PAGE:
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Option 1 retains the existing stone bridge and would reinforce the bridge by removing a portion of the dirt that currently fills the arch. The dirt would be replaced with a concrete interior bridge. The stone bridge rails would be moved outward to enable pedestrian pathways and to improve sight distances for drivers. The existing sewer line would remain in place and block views from Rocky Nook Park to the bridge.

 

Why reinforce the bridge? 

The existing bridge doesn’t meet current earthquake standards designed to a 7.2 magnitude earthquake. During a 7.2 magnitude earthquake, the stone walls are predicted to slide outward and rotate over. This would cause the soil interior to spill out and collapse the stone arch. 

 

In Option 1, the new concrete interior bridge could withstand the earthquake and serve as an evacuation route for the neighborhood. The stones and arch are still predicted to fail.

 

For reference, the 1925 earthquake was 3.5 times less severe (6.8 magnitude). 

According to FEMA models, the existing bridge’s 24’ arched opening is NOT enough to contain a 20-year storm event. In this event, water and debris would back up against the arch and onto Mission Canyon Road - flooding the roadway.

During a 100-year storm event, FEMA models predict that Mission Canyon Road would be under 4’ of water.

  • Arch & stone walls remain

 

  • Interior bridge for earthquake evacuations

 

  • Improved pedestrian & bike pathways

 

  • Improved driver sight-lines

  • Road flooded in large storms

 

  • Stone walls moved 

 

  • Stones bridge collapses in earthquake

 

  • Shadowing from widened bridge deck

 

  • Sewer line remains, blocking views

 

Option 2 creates a two-arch bridge to handle water flow in large storms. The bridge would be widened to accommodate pedestrian and bike pathways and improve driver visibility. The structure would be reconstructed to meet earthquake safety standards. The sewer line could be incorporated to run through the bridge, so that views from Rocky Nook Park are unobstructed to the bridge and creek. A two-arch bridge could be constructed out of concrete (interior) and existing and new stones (exterior).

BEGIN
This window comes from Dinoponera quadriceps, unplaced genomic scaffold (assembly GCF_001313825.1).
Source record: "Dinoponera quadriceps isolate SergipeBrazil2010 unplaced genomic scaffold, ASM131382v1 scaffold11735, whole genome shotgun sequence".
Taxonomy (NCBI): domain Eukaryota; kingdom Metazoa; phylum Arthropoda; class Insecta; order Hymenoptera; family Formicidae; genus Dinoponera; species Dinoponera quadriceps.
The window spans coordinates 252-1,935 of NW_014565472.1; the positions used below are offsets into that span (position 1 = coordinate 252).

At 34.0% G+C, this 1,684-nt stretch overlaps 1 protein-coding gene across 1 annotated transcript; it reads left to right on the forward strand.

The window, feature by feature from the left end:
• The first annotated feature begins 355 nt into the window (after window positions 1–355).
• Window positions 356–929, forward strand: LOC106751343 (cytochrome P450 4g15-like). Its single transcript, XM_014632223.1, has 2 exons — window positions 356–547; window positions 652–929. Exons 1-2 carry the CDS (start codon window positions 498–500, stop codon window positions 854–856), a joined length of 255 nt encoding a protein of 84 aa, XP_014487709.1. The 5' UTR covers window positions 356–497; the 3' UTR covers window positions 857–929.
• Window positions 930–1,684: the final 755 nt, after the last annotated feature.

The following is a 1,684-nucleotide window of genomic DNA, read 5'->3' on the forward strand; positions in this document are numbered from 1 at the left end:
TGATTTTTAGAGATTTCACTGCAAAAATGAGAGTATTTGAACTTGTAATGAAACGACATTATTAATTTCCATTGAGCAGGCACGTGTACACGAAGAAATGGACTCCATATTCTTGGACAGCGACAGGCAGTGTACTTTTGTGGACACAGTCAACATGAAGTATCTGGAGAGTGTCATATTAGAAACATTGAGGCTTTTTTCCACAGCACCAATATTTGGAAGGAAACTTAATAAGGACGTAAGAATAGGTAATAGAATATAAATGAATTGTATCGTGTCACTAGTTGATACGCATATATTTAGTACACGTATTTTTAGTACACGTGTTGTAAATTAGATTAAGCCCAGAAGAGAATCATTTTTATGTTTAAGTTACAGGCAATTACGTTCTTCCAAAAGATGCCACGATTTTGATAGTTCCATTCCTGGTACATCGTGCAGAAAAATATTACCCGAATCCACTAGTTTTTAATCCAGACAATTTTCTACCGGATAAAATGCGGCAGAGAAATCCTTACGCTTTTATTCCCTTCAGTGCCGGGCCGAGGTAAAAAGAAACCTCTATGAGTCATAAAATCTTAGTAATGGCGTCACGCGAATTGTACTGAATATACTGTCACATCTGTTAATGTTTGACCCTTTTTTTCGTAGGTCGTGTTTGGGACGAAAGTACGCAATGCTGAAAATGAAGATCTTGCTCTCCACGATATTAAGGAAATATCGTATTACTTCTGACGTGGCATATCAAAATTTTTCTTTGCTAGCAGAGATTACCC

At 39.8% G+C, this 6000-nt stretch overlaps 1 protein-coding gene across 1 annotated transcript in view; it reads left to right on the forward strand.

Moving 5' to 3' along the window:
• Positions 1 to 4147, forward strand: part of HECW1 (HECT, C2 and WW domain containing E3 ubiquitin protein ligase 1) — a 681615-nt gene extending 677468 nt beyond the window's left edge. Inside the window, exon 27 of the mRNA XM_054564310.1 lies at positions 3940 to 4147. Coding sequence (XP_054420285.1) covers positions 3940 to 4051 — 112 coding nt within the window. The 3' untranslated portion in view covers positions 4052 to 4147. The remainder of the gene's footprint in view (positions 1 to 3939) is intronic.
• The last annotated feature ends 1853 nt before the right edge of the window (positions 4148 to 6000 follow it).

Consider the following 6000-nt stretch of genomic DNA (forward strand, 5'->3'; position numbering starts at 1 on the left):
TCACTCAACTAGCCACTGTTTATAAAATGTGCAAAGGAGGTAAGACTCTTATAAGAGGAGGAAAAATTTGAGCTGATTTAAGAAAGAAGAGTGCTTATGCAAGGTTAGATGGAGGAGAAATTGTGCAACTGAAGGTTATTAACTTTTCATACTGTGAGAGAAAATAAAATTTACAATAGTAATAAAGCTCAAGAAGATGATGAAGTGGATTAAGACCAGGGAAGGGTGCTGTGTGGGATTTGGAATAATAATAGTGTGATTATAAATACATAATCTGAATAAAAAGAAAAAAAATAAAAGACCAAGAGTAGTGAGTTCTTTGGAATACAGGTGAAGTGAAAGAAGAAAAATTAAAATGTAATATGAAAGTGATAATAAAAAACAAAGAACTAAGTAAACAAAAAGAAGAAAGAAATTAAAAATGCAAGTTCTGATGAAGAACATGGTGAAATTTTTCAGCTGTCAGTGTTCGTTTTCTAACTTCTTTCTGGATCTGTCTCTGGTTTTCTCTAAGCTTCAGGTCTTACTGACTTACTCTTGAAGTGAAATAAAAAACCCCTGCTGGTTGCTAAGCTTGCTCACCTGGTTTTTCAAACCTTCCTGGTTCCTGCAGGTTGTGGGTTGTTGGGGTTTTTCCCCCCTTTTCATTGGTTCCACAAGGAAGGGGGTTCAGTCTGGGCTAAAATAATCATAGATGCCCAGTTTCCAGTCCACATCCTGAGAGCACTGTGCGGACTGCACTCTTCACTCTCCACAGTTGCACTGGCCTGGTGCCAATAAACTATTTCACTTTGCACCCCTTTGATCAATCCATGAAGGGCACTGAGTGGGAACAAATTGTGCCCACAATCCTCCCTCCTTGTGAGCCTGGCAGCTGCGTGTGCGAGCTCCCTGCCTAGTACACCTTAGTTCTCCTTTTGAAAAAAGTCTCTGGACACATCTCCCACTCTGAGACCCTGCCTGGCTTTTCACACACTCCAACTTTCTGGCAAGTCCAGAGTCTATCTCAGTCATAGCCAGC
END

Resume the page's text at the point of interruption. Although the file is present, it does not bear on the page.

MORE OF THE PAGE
A two-arch bridge can accommodate 100-year storm levels for water and debris. However, in a 100-year storm the water levels would rise, requiring new FEMA flood mapping.

  • Mission Canyon Road usable in earthquakes & large storms

 

  • Arches mirror existing bridge arch

  • Improved pedestrian & bike pathways

 

  • Improved driver sight-lines

 

  • Sewer line can be incorporated into the bridge

  • 1 arch becomes 2 arches

 

  • $$$ (only partially covered by state funding)

 

A 50’ arch bridge can accommodate 100-year storm levels for water and debris.

  • Mission Canyon Road usable in earthquakes  & large storms

 

  • 100-year+ lifespan

 

  • Least expensive option

 

  • Improved pedestrian & bike pathways

 

  • Improved driver sight-lines

 

  • Sewer line can be incorporated into the bridge

  • Existing bridge replaced with wider arch bridge

  • Could jeopardize listing on National Register of Historic Places & City Landmark status

Option 3 creates a wider, 50’ arch bridge reusing existing stones and the capstone. The arch would be constructed to mimic the existing arch, but have a wider opening for water flow and large storms. It would meet today’s earthquake and safety standards. The sewer line could be incorporated to run through the bridge, so that views from Rocky Nook Park are unobstructed to the bridge and creek.

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Each of the bridge options can be matched with any of the roadway options. Please click here to view the roadway options.

Please share your thoughts with the Mission Canyon Bridge Studies team via the link below.